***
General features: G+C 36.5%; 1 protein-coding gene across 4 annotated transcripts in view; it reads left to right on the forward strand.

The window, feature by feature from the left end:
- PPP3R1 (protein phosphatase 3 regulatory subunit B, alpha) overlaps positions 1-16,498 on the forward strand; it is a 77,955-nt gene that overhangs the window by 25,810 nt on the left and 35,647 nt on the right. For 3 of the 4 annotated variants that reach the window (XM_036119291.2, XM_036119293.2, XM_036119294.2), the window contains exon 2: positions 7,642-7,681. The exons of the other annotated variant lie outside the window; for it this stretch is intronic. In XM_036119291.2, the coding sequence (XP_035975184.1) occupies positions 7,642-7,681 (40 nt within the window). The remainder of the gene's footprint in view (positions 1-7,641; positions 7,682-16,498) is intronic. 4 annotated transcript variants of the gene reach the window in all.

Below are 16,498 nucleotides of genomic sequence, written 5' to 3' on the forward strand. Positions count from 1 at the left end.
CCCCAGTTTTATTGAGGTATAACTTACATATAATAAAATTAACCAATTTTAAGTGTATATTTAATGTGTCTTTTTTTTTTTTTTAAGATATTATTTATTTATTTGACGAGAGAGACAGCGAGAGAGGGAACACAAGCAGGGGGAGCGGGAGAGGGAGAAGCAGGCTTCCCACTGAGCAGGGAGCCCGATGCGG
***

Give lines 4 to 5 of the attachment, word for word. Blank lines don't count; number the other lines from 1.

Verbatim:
Below are 16,498 nucleotides of genomic sequence, written 5' to 3' on the forward strand. Positions count from 1 at the left end.
CCCCAGTTTTATTGAGGTATAACTTACATATAATAAAATTAACCAATTTTAAGTGTATATTTAATGTGTCTTTTTTTTTTTTTTAAGATATTATTTATTTATTTGACGAGAGAGACAGCGAGAGAGGGAACACAAGCAGGGGGAGCGGGAGAGGGAGAAGCAGGCTTCCCACTGAGCAGGGAGCCCGATGCGG